SHRM offers a sample anti-harassment policy your HR team can look to when drafting a policy for your organization, and Nonprofit HR’s Project-Based Consulting practice can also help you develop a policy tailored to the specific needs of your organization.

3. Put harassment reporting systems in place for staff, volunteers and board members

Harassment can be just as prevalent among boards and volunteers as it is among staff. Each of these groups must be aware of your anti-harassment policy and of the procedures for reporting instances of harassment.

Reporting processes vary from organization to organization, but most nonprofits ask victims of harassment to discuss complaints with their immediate supervisor, who will then report it to the HR department or to the Executive Director. At most workplaces, victims can also directly report incidences to HR. Then, the HR team, or the designated representative must thoroughly investigate the report and recommend any necessary consequences. The reporting process should involve thorough documentation and record keeping at all phases, as well as communication with the alleged harasser and the harassed about what to expect as the process moves forward.

Often, victims feel nervous or embarrassed about reporting workplace harassment, even to an objective third party like HR. To ensure that all employees––even those who are uncomfortable openly coming forward––are encouraged to speak up, consider implementing a simple, anonymous reporting tool like MySafeWorkplace or AllVoices.

Additionally, as Nonprofit HR CEO Lisa Brown Alexander noted in a recent interview with NPR on the topic of sexual harassment, organizations can consider utilizing an outsourced HR department to handle reports of harassment. Hiring an outside HR or law firm to investigate reports as a neutral third party can often improve staff trust in the process.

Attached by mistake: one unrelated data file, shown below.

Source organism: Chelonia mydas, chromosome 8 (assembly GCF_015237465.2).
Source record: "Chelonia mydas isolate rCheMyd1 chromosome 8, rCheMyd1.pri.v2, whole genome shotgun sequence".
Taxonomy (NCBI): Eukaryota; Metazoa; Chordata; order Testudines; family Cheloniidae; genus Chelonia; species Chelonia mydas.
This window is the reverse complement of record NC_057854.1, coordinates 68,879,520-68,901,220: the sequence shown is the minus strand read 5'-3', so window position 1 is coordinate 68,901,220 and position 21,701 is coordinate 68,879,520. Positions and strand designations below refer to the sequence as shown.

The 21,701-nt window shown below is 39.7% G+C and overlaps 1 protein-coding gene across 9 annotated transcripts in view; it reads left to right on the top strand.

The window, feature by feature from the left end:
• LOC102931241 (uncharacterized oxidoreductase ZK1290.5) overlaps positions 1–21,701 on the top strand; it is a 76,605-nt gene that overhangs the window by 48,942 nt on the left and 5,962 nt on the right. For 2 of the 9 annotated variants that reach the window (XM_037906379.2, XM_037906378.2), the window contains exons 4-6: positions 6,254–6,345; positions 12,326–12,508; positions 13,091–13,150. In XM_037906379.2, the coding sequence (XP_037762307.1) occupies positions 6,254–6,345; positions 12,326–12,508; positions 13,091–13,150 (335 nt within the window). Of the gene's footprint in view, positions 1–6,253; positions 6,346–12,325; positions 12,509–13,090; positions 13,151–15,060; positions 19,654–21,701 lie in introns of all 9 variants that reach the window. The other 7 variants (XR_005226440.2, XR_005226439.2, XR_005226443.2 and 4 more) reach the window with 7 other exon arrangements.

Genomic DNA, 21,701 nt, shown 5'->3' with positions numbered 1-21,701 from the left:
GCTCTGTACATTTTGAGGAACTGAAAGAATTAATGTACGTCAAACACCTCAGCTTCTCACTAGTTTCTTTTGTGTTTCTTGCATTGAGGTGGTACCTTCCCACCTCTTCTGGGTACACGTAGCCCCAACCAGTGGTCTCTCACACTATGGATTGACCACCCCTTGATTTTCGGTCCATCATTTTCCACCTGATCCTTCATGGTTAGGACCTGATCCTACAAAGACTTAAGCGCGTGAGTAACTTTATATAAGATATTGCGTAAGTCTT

4. Train managers in how to properly deal with reports of harassment

Once reports are made, your managers and leaders must follow up with HR and HR must thoroughly investigate and take appropriate action to reprimand perpetrators. Consequences can vary, and they will depend on the results of the investigation following a report of a harassment. If an individual has committed an unprofessional or disrespectful act that does not constitute unlawful harassment, the individual may be counseled, suspended or given a probationary period. If an individual is found to have committed unlawful harassment, the likeliest outcome is termination or forced resignation. HR should train and counsel managers and other senior staff on how to manage employees who are facing disciplinary action for harassment but have not yet been terminated.

We noted above that as few as a quarter of harassment victims across sectors report incidents, and unfortunately, 75 percent of victims have also faced retaliation after they spoke up. In the public sector specifically, two-thirds of those who reported mistreatment indicated they faced retaliation. HR has both a professional and ethical obligation to remain impartial and take an active role in ensuring managers don’t question a victim’s report, make assumptions or punish the victim in any way for speaking up.

5. Train staff and volunteers in harassment prevention, including bystander intervention

Make it clear that everyone is responsible for preventing harassment in the workplace, and encourage staff to speak up if they recognize a problem, even if the behavior is not directed toward them. To ensure members of your team do not feel discouraged from reporting secondhand instances of harassment, emphasize both confidentiality and the importance of protecting fellow team members.

We recommend providing mandatory workplace harassment training for every single employee. Nonprofit HR offers a course designed to help nonprofits like yours bolster anti-harassment policies and properly address reports of harassment in the workplace. In this course, we discuss what a civil workplace looks like, how to achieve workplace stability and any legal and compliance obligations related to harassment.

If you have any questions about how your organization can do more to build a culture that actively prevents harassment and protects its victims, please don’t hesitate to get in touch with us. There is simply no time to waste when it comes to addressing this important issue.

We also want to hear your thoughts on the role HR must play in protecting and advocating for victims of harassment. Join us on Twitter using the hashtag #HRCaresToo to continue the conversation.